Alaska Just Sustained Its Strongest Earthquake on Record in Several Decades

Lizzy Rosenberg - Author

Jul. 30 2021, Published 1:32 p.m. ET

Kodiak Earthquake
Source: Getty Images

Out of the 50 U.S. states, California tends to be the most notorious for earthquakes — but Alaska just sustained its largest on record since 1964. On July 29, 2021, The Last Frontier was unfortunately struck by an 8.2 magnitude earthquake, which resulted in two massive aftershocks. A tsunami warning was also issued to coastal communities along the state's peninsula following the 'quake, and residents were evacuated from their homes.

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The Mayor of Kodiak, Pat Branson, told CNN the community was shocked by the storm, and they're grateful it's passed.

"We are now all clear and anxiously awaited for any announcement about a wave hitting (our) island... The Emergency Operations Council was up and working monitoring and informing the public of any updates," she said. "Citizens did (evacuate). This was the strongest earthquake since 1964 and our 3rd evacuation in 18 months. But we are all good and grateful now.”

Alaska Earthquake
Source: Getty Images
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What to know about Alaska's July 2021 earthquake:

Residents along the Gulf of Alaska Coast were literally shaken after an 8.2 magnitude earthquake hit the village of Perryville, located on the Alaskan Peninsula, on Wednesday, July 28 around 10:16 p.m., according to Anchorage News. As previously mentioned, the government issued a tsunami warning extending from Samalga Pass in the Aleutians to Prince William Sound, but it was canceled once waves less than one foot washed ashore. This is the state's third serious earthquake in a little over a year.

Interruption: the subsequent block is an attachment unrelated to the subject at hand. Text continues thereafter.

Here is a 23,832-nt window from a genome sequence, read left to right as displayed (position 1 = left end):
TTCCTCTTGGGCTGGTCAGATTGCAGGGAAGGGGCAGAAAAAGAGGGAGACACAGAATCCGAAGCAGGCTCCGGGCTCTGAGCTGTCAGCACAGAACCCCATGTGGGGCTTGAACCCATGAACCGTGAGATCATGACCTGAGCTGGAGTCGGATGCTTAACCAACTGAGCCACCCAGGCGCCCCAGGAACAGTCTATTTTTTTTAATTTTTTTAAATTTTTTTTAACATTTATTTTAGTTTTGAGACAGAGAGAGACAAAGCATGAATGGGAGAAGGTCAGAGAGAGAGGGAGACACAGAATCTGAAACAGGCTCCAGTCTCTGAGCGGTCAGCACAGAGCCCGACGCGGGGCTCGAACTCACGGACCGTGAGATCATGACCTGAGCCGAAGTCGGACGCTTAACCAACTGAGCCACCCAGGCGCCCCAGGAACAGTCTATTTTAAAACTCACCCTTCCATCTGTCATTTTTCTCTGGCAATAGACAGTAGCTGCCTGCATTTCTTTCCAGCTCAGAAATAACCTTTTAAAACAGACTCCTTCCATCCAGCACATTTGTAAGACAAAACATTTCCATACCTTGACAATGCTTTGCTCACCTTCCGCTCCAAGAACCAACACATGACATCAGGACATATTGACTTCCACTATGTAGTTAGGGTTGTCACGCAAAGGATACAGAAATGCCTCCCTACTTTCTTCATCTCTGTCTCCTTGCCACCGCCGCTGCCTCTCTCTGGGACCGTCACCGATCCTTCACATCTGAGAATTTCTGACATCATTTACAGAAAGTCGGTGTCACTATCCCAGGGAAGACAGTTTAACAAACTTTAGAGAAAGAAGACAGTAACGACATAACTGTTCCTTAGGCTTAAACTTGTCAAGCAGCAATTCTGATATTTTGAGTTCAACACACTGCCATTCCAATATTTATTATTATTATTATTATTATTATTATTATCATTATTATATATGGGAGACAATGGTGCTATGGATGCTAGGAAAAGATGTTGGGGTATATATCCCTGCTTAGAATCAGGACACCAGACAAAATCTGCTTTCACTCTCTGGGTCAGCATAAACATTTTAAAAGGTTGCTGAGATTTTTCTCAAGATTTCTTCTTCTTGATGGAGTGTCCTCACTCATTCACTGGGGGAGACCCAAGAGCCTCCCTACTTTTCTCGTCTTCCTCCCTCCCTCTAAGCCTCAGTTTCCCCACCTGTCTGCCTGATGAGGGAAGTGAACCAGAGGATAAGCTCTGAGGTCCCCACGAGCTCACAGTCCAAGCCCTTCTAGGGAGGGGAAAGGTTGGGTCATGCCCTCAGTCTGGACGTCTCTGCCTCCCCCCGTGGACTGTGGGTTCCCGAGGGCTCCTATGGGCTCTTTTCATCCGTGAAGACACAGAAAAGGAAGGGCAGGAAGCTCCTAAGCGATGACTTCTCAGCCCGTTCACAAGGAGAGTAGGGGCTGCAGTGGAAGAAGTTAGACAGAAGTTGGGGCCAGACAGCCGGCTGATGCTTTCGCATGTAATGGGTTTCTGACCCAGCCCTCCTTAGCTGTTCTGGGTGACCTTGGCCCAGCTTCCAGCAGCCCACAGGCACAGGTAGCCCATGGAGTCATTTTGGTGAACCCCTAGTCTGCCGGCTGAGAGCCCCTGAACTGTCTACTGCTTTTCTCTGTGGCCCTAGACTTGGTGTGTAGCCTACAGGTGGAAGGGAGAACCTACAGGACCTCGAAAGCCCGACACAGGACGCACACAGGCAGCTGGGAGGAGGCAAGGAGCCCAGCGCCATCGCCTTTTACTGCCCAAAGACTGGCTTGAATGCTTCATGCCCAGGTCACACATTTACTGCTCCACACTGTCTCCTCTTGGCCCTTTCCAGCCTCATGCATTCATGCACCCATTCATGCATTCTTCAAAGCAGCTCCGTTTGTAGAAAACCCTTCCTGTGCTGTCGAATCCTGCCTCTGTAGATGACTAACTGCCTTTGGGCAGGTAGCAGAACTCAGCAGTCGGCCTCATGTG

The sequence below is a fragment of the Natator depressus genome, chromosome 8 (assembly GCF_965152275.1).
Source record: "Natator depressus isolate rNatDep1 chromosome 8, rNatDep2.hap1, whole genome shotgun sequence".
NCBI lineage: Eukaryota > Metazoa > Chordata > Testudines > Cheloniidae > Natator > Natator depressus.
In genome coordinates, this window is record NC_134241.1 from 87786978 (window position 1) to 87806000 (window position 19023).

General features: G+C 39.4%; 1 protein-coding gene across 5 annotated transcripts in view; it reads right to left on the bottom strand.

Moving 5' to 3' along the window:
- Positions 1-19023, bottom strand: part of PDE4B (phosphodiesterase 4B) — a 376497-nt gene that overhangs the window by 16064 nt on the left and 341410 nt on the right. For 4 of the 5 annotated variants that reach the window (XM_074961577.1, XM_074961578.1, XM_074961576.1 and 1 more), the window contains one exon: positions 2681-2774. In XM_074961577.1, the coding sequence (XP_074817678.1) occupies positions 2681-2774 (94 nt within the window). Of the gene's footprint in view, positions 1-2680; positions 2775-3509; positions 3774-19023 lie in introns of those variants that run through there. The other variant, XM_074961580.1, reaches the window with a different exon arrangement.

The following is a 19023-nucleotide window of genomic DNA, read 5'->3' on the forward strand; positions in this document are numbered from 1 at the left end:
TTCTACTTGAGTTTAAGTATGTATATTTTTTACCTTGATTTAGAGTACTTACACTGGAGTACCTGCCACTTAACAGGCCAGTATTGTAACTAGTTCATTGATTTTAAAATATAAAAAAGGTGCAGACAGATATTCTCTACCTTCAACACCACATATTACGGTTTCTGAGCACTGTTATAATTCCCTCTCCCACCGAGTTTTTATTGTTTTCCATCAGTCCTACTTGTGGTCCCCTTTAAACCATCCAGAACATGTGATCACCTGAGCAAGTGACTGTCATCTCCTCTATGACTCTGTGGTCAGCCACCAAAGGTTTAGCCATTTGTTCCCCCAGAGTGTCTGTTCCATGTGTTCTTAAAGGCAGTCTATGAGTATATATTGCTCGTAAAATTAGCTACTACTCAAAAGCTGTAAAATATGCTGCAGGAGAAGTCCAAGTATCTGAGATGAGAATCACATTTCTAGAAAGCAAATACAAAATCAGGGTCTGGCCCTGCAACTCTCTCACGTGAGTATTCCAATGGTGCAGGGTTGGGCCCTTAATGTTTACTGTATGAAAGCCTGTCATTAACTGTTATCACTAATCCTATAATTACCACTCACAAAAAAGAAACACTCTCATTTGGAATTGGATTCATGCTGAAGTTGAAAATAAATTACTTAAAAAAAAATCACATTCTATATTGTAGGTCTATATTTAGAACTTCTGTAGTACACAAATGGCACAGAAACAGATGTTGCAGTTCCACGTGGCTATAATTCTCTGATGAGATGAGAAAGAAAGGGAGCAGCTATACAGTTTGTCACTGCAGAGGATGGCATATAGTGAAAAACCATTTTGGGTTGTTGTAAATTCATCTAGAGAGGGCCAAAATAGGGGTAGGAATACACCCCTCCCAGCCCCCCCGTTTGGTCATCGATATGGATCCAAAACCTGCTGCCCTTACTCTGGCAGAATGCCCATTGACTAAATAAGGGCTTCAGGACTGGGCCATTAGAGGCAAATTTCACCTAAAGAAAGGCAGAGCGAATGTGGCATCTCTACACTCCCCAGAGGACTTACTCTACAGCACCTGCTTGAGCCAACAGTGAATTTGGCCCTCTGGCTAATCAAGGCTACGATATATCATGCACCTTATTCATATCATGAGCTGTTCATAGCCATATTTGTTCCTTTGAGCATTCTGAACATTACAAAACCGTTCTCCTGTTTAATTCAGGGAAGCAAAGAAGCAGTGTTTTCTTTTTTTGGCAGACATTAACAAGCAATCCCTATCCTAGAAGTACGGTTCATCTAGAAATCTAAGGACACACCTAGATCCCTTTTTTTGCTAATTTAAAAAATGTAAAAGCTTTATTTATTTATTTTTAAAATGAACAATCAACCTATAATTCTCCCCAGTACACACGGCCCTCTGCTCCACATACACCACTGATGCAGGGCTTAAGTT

”We’re used to this. This is pretty normal for this area to get these kind of quakes, and when the tsunami sirens go off, it’s just something we do,” the principal of a local school named Paul Barker told Anchorage News. “It’s not something you ever get used to, but it’s part of the job living here and being part of the community.”

Alaska's last tsunami alert was issued in October 2020, after a 7.5 magnitude earthquake struck the Alaskan Peninsula. As the second most earthquake prone state, this isn't unusual.

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No injuries or fatalities have been reported, and the damage has been recorded as minimal. Even after the aftershocks have seemed to subside, however, residents were still tremendously shaken by the event. Take a look at the video, below, of tsunami sirens echoing through the town of Kodiak.

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Why didn't Alaska's 8.2 magnitude earthquake cause very much damage?

One would assume an 8.2 magnitude earthquake would wreak havoc — if the same 'quake had hit another earthquake-prone city such as Los Angeles, Calif., it would have created quite a bit of damage. So why was the damage sustained from Alaska's July 2021 earthquake so minimal? Seismologist Stephen Holtkamp from Alaska's Earthquake Center weighed in, telling Alaska Public Media that there are a few contributing factors to its sparse damage.

Holtkamp says the area that was shaken by the earthquake, as well as surrounding towns, aren't densely populated, and therefore, it didn't create much chaos. He also notes the earthquake took place about 32 kilometers beneath the earth which is relatively far down — whereas in Southern California, the earthquakes tend to rupture the earth's surface. He does, though, say that an earthquake increases the likelihood of more earthquakes to come — so those living in Alaska should stay safe out there.

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